Leptospirosis: What It Is and How to Protect Yourself from It

Leptospirosis is an infection caused by a bacterium called Leptospira. In some cases, a leptospirosis infection results in no symptoms at all or very mild ones. However, there are instances in which a leptospirosis infection can result in severe symptoms, some that are even potentially fatal. Through this article, you are presented with an examination of leptospirosis itself and how you can protect yourself from infection.

How Leptospirosis is Contracted

Scientifically, there exist 10 different types of Leptospira, the bacteria responsible for causing leptospirosis. Wild and domesticated animals can carry the bacteria responsible for causing leptospirosis. In California, and throughout the United States, the animals most responsible for carrying leptospirosis are cattle and rodents.

Humans contract leptospirosis most often in the U.S. by coming into direct contact with cattle or rodent urine, by water contaminated by cattle or rodent urine. In addition, moist soil can contain these bacteria as well. Research reveals that leptospirosis bacteria of all 10 strains can survive in water and moist soil for a prolonged period of time.

In addition, it is possible to contract the bacteria that gives rise to leptospirosis by coming into contact with rodent urine in a residence. Even dried rodent urine might contain active leptospirosis.

Early Symptoms of Leptospirosis

In most cases, early symptoms associated with leptospirosis develop between two to 30 days. On average, symptoms of leptospirosis begin to exhibit about 10 days after exposure. There are situations in which an infected person will show no symptoms whatsoever. In a majority of cases, leptospirosis is mild and resolves on its own without medical intervention.

A person with leptospirosis may suffer symptoms that might include:

  • Fever
  • Chills
  • Muscle aches
  • Headaches
  • Cough
  • Nausea
  • Vomiting
  • Loss of appetite

Weil’s Disease

Weil’s Disease is a severe form of leptospirosis. The symptoms of Weil’s Disease develop after those associated with a milder form of leptospirosis have dissipated for a few days.

Weil’s Disease occurs when leptospirosis attacks one or another (or multiple) organs in an infected person’s body. Organs that can suffer a severe for of leptospirosis, resulting in Weil’s Disease, are:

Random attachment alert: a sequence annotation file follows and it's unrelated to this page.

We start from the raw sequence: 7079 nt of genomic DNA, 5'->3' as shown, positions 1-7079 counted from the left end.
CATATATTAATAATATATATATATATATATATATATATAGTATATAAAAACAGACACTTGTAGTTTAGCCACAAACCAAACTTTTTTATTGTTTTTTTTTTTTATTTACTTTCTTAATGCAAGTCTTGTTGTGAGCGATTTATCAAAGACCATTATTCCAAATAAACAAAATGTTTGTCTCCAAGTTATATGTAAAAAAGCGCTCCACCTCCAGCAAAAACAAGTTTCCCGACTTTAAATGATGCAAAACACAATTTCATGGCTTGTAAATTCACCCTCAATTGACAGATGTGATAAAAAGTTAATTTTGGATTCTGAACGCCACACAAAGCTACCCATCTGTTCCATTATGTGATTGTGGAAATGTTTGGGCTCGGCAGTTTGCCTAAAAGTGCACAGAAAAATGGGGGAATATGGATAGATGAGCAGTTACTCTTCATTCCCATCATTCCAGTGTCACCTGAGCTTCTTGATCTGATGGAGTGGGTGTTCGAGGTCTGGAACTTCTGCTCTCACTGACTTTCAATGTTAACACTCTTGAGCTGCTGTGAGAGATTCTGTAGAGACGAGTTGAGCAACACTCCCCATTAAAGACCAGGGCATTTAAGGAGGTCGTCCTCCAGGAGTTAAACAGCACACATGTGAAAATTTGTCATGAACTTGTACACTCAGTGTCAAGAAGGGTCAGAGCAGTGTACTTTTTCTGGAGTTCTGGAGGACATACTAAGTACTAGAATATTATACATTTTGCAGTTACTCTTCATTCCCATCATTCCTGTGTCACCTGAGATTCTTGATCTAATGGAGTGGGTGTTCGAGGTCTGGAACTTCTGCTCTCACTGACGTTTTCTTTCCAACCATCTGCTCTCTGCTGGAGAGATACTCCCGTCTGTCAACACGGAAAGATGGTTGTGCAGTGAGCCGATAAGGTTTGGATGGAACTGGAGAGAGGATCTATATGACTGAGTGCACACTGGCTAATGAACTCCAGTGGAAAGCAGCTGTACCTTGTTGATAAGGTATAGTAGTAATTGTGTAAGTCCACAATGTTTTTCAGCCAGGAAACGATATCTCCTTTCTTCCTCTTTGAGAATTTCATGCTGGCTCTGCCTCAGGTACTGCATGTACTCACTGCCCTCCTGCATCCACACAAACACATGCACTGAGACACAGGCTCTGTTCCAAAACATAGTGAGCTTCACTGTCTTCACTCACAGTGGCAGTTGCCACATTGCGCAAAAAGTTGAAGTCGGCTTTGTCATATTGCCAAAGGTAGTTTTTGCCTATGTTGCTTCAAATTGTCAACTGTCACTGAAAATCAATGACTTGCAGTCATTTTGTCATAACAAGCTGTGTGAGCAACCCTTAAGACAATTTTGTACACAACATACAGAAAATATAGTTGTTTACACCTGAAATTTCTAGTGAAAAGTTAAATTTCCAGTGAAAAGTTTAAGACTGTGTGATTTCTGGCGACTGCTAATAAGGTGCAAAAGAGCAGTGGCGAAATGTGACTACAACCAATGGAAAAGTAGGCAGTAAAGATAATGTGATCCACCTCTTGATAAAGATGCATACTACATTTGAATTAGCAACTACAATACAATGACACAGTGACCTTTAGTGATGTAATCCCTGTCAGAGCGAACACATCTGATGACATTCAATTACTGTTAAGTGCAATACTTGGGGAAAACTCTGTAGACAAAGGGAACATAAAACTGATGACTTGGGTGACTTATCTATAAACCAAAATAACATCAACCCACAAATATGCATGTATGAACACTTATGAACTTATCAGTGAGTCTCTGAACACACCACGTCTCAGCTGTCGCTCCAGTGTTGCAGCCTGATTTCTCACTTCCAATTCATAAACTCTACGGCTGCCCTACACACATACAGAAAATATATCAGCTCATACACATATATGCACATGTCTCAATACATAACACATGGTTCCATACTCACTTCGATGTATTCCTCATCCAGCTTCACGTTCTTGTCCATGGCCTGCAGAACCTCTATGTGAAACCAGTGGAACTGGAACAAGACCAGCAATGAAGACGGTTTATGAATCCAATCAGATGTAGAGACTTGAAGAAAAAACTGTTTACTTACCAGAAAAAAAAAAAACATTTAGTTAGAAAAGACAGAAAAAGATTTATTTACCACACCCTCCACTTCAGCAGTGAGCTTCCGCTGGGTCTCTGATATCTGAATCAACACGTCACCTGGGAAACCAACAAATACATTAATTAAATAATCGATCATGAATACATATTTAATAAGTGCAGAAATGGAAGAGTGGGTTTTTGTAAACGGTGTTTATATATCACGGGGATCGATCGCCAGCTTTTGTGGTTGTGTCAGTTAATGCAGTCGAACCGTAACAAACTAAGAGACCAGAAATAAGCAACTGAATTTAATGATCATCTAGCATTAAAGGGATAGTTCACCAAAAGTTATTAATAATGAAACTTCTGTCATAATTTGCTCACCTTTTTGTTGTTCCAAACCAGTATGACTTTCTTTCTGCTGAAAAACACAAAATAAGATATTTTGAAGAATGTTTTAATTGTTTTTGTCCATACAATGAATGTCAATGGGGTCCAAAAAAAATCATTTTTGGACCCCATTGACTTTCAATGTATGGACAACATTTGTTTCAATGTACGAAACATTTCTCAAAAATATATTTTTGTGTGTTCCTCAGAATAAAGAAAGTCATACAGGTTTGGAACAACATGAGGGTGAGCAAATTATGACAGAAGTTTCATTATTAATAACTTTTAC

• Liver
  • Kidneys
  • Heart
  • Lungs
  • Brain

The symptoms of Weil’s Disease depend upon the particular organ that is infected because of leptospirosis. If the liver, kidneys, or heart are impacted by Weil’s Disease, the following symptoms may be exhibited:

  • Nausea
  • Loss of appetite
  • Weight loss
  • Fatigue
  • Swollen ankles, feet, or hands
  • Painful swelling of your liver
  • Decreased urination
  • Shortness of breath
  • Rapid heartbeat
  • Jaundice

The symptoms of Weil’s Disease involving the lungs can result in a set of symptoms that include:

  • High fever
  • Shortness of breath
  • Coughing up blood

The symptoms of Weil’s Disease in the brain include:

  • High fever
  • Nausea
  • Vomiting
  • Neck rigidity
  • Neck pain
  • Drowsiness
  • Confused mental state
  • Aggressive behavior
  • Seizures
  • Inability to control movements
  • Inability to speak
  • Aversion to lights

If leptospirosis progresses to the point of becoming Weil’s Disease, a person will need to be hospitalized. The primary course of treatment is intravenous antibiotics. If treatment for Weil’s Disease does not commence in a timely manner, an individual heart failure, liver failure, or kidney failure. In some cases, Weil’s Disease can prove fatal.

Severe Pulmonary Hemorrhage Syndrome

Severe pulmonary hemorrhage syndrome is sometimes set apart as a separate condition that can result from a severe case of leptospirosis. In some cases, it is deemed to be a type of Weil’s Disease impacting a person’s lungs.

Whether classified as a form or Weil’s Disease or as severe pulmonary hemorrhage syndrome, the primary symptom is hemorrhaging of the lungs. If not controlled, blood can continue to infiltrate the lungs, causing a serious medical issue. In some cases, severe pulmonary hemorrhage syndrome can prove fatal.

How to Protect Against Leptospirosis

Scientists have developed vaccines for some strains of leptospirosis. As noted, thus far 10 strains of leptospirosis have been identified. A vaccine simply may not work for the type of leptospirosis to which person is exposed.

The surest way of preventing leptospirosis infection is to avoid contact with the bacteria in the first instance. For most people, this means making certain that they do not come into contact with rodent urine. (As an aside, rodent urine and feces can carry other types of serious disease as well.)

If a person’s residence has an issue with rodent infestation, in addition to eliminating rodents a concerted effort must be undertaken to address rodent dropping and urine cleanup. Oftentimes, the surest course is to engage the services a biohazard remediation professional to eliminate rodent feces and urine from a residence.

When cleaning rodent feces and urine using personal protective equipment is a must. This includes:

  • Protective eyewear
  • Gloves
  • Apron or smock
  • Mask or respirator

A person should never make contact or attempt to cleanup rodent feces or urine without wearing appropriate personal protective equipment.